Asian journos unite vs fake news
COMMUNICATING HOPE AND TRUST IN OUR TIME. The delegates, guests, and organizers of the SIGNIS Asia Journalists’ Roundtable held in Kuala Lumpur, Malaysia from March 10 to 11, 2017. PERRY PAUL LAMANILAO
KUALA LUMPUR, Malaysia – Journalists from 13 different countries in Asia have gathered from March 10 to 11 to discuss how to address hoaxes and fake news online.
SIGNIS, also known as the World Catholic Association for Communication, convened 20 journalists and media practitioners from 13 different countries in Asia for a roundtable organized by SIGNIS Malaysia at the Council of Churches of Malaysia (CCM) in Petaling Jaya, Selangor from March 10 to 11, 2017.
With the theme “Communicating Trust and Hope in our Time,” the SIGNIS Asia Journalists’ Roundtable aimed to explore ways how Christian communicators can address the spread of fake news online and discuss how the Church can communicate hope, love, and peace in the world today.
The Church vs fake news
To address this, Archbishop Julian Leow Beng Kim of the Archdiocese of Kuala Lumpur challenged media practitioners to be truthful and honest in writing news and telling stories.
“I know it’s difficult to be journalist. It’s an oxymoron sometimes to be an honest politician or to be a journalist that writes the truth, the whole truth, and nothing but the truth,” said the prelate.
He said truth has different shapes, depending on whom a journalist works for.
“But by the end of the day, I think, just to say that, you be the message. You be the message yourself – your lifestyle, your values, the person that you are. I think that speaks volumes. You can write anything your bosses ask you to write or you can resign because you don’t want to write what your bosses ask you to write. The decision is yours to be a person of integrity and believe if you are an honest, if you put the truth, if you put your faith before you – opportunities will be there,” he added.
“Are you a Catholic who happens to be a journalist? Or are you a journalist who happens to be a Catholic?” the archbishop challenged the participants.
Telling their stories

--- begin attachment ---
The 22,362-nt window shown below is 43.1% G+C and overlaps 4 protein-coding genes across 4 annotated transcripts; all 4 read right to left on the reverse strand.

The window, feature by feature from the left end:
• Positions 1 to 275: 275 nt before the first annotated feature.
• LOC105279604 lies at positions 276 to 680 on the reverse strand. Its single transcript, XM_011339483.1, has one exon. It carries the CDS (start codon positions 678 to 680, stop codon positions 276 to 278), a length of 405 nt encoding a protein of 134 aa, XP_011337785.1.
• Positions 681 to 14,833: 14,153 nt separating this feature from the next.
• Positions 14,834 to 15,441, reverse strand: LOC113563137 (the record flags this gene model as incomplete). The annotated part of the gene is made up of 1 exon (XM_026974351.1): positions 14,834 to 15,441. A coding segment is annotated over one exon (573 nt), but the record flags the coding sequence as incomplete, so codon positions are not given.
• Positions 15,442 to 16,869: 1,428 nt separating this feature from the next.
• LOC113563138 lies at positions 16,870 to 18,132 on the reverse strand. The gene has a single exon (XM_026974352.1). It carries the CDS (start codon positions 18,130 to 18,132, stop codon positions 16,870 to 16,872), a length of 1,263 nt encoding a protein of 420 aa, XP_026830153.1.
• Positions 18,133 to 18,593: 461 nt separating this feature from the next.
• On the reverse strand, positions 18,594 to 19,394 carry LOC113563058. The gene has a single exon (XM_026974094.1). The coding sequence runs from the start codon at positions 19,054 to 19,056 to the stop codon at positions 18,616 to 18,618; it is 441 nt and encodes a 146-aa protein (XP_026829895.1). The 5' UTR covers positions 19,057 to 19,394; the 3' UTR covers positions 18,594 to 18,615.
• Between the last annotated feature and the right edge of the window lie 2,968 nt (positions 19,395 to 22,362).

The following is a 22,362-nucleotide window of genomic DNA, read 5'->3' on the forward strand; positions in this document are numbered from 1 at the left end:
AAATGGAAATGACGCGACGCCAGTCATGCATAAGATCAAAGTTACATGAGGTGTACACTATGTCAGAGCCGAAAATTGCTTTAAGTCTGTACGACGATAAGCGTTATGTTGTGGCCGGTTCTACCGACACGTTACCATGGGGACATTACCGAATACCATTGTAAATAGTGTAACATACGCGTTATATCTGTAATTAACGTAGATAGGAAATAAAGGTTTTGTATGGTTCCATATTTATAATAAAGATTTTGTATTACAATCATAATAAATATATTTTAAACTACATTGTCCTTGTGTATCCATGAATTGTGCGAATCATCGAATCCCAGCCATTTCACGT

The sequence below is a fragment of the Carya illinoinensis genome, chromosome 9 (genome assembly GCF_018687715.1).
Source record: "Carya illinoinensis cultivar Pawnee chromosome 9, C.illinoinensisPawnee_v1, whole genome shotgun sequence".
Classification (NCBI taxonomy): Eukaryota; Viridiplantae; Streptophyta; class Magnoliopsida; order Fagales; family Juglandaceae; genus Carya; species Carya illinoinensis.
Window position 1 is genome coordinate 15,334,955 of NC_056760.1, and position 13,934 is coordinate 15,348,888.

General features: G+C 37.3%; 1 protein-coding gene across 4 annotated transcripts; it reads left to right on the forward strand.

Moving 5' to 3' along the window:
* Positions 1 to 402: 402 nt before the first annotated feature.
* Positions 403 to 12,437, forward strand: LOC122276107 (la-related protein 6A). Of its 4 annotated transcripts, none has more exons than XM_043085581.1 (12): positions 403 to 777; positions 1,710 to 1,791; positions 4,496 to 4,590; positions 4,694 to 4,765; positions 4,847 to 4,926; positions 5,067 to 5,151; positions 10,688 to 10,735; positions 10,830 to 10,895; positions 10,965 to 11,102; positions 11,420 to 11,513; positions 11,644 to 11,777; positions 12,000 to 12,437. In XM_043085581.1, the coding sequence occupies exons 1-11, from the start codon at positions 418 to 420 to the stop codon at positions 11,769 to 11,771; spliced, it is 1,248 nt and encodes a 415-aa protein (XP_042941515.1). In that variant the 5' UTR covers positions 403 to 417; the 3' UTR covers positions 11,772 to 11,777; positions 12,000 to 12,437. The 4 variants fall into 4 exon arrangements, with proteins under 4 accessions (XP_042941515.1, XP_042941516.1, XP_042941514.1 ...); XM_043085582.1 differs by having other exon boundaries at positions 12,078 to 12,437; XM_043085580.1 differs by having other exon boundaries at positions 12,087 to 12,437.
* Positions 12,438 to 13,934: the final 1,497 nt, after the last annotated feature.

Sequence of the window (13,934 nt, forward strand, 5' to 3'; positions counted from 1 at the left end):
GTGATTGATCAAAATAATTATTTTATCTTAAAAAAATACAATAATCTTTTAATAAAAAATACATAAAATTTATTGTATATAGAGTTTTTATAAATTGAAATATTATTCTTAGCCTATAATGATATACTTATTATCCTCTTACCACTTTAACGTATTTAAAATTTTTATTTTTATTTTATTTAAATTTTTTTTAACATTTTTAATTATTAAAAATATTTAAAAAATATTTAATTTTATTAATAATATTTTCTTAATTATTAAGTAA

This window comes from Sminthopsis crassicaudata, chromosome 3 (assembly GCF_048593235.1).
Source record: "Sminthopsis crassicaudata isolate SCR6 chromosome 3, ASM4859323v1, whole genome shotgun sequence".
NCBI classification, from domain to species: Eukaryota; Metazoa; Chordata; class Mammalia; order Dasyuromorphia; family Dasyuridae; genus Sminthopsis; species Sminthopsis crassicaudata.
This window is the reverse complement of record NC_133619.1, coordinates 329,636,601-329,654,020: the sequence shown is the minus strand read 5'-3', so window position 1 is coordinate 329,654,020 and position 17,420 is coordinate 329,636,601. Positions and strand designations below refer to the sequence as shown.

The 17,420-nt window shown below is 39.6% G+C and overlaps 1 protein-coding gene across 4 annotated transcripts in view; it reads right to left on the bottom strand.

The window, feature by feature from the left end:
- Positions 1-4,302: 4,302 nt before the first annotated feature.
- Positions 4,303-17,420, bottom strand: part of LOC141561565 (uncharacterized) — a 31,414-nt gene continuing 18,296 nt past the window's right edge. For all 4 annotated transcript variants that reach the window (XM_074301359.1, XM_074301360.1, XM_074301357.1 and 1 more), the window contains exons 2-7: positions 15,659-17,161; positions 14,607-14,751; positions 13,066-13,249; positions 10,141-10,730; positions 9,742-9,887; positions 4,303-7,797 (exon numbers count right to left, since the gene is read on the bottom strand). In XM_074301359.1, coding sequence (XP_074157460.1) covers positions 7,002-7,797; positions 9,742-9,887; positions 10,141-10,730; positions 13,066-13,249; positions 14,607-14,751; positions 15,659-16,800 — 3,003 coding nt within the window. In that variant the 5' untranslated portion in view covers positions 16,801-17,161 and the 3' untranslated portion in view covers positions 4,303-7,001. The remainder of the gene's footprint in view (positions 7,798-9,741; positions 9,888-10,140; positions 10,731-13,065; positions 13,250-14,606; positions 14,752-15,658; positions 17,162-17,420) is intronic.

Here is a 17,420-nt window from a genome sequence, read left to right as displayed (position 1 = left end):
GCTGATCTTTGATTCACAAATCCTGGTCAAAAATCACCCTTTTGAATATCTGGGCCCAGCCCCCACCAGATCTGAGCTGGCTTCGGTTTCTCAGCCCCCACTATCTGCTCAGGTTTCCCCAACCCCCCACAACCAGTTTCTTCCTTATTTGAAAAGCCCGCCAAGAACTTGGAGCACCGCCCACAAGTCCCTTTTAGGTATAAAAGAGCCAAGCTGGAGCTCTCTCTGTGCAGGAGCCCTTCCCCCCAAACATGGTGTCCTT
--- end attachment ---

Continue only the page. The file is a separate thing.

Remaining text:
Communication experts from all over Asia like Augustive Anthuvan, a senior TV journalist, trainer, and media literacy facilitator were also invited to discuss different perspectives and challenges.
Discussing the power of collaboration, he shared about some of his best practices as a journalist, encouraging fellow media practitioners to collaborate with other news agencies, media outlets, and other organizations around the world to produce multi-media content.
Allan John, former deputy editor of The Strait Times and now a consulting editor at the Institute of Policy Studies – National University of Singapore (NUS), discussed the challenges of fake news and “post truth.”
Terence Fernandez, a media and perception management consultant, discussed investigative reporting – the threats, challenges, and difficulties experienced by the journalists and media practitioners in Asia.
Start small, aim big
According to Dr. Jim McDonnell who serves as the head of the Department for Representation in SIGNIS, the newly-formed journalism desk in Brussels, Belgium aims to promote ethical professional journalism. The journalism desk will support and coordinate different programs and projects initiated by church journalists and media practitioners at the international level.
“When we were planning the meet, we really were not sure how many lay Catholic secular journalist will attend. Our target was clear – to reach out to individuals [like you] who are in the thick and thin of creating tomorrow’s headlines in small and big ways in your community,” said Lawrence “Eljay” John, SIGNIS vice president.
“Our goal in SIGNIS is simple – as a Catholic, bring together a small [group of] like-minded media practitioners to serve for the common good,” he added.
Apostolic Nuncio to Malaysia Archbishop Joseph Salvador Marino also graced the said event. CBCPNews